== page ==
Photo: Courtesy of ABS; Credit: Jakub Kutys

ABS: Hydrogen and CC support critical for energy transition

The CEO of the classification society American Bureau of Shipping (ABS) says government support is crucial if hydrogen and carbon capture (CC) are to deliver net-zero.

ABS: Hydrogen and CC support critical for energy transition
Courtesy of ABS; Credit: Jakub Kutys

Christopher J. Wiernicki, ABS CEO, held a keynote speech to open the American Hydrogen Forum. In the message for the hydrogen industry, he said that “transportation and safety, as well as standards and regulation, are going to be nothing short of boundary conditions in this energy transition.”

“The biggest challenge we all face in terms of realizing ambitious net-zero commitments is the sheer gradient of the curve ahead of us. The pace of the development of hydrogen and carbon value chains is going to be key to managing that curve. Quite frankly, the curve is so steep, and the cost is such that, in order to achieve the required velocity, government support is a pre-requisite so these value chains can develop in time to deliver.”

According to ABS, both hydrogen and CC are critical to achieving net-zero. Therefore, the development of both value chains is intertwined. Wiernicki explained that, even though they are different, the carbon and hydrogen value chains have several points of intersection in the area of fuel technology.

For example, one method of CC involves removing CO2 directly from the air. This is called direct air capture; a technology that is still in the refinement stages. In that way, CC can be combined with green hydrogen to produce completely net-zero synthetic fuels like green methanol, green LNG, etc.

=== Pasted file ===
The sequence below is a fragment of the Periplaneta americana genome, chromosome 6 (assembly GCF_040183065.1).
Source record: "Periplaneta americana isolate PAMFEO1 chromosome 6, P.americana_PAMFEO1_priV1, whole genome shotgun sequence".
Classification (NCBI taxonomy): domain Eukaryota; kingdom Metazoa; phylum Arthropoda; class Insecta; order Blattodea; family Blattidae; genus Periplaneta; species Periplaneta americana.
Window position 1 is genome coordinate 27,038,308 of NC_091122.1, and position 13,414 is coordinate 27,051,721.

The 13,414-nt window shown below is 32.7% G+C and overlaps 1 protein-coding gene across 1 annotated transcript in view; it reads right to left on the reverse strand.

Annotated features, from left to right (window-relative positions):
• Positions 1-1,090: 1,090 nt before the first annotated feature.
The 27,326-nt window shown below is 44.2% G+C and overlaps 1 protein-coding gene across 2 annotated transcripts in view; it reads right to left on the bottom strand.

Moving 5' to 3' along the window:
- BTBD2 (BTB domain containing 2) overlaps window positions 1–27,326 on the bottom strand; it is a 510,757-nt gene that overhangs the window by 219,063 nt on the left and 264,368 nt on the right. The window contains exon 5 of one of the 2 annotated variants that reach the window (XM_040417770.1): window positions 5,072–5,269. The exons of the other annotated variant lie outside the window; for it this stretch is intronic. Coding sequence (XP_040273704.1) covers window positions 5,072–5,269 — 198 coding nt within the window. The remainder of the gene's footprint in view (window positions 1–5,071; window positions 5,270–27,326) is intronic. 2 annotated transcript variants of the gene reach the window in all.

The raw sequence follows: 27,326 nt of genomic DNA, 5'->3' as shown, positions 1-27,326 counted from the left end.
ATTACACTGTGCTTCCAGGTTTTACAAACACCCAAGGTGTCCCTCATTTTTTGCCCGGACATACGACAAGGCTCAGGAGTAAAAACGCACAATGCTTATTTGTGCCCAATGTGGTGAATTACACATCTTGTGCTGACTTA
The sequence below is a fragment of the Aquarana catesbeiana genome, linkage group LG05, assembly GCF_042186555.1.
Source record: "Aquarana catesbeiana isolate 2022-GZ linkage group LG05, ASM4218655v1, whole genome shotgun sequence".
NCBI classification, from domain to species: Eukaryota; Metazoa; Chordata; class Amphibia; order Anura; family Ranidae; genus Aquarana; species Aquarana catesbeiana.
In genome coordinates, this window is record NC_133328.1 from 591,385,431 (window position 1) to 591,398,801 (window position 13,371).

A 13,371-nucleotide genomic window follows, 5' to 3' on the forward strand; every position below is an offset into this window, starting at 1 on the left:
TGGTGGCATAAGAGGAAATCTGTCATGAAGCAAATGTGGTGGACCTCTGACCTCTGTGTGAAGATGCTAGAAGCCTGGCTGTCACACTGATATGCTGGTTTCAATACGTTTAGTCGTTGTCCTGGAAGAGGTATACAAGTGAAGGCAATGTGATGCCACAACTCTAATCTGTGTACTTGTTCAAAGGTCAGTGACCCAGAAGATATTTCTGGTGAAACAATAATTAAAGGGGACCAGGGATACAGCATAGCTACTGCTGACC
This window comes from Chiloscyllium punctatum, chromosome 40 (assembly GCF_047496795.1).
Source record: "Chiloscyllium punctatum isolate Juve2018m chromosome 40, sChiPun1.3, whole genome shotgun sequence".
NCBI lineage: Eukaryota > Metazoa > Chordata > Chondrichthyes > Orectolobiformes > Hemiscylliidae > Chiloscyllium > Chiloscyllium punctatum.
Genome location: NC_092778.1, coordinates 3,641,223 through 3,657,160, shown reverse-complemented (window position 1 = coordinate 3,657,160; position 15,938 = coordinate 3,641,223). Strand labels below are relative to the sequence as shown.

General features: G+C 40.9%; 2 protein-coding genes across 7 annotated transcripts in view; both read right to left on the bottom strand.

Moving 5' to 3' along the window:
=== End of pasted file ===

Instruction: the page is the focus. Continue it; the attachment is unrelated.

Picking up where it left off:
“This makes carbon capture a developmental cornerstone for net-zero hydrogen and underlines how the value chains are deeply intertwined…One thing seems fairly certain: if hydrogen and carbon technologies are essential to achieving net-zero emissions, then hydrogen and carbon value chains will be essential to achieving a net-zero global economy.”

He pointed out how regulation and standards will need to keep up with technological development to ensure safety. He also said there is an equally growing need for standardization and global frameworks. These would be used for the adoption of the technologies that will support these value chains.

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“Furthermore, a universally accepted approach to the calculation and verification or life cycle carbon footprint will provide the necessary credibility to the H2 value chain projects. On the other hand, carbon accounting standards and GHG inventory will provide the proper tools for verification of the impact the carbon value chain operations will have on the transition.”

“On this journey, safety must continue to be the common denominator in all that we do, with the safety and scalability of decarbonization technologies functioning as boundary conditions. We must also continue to guard against the unintended safety consequences that will inevitably be born out of the rush for lower carbon operations,” he said in conclusion.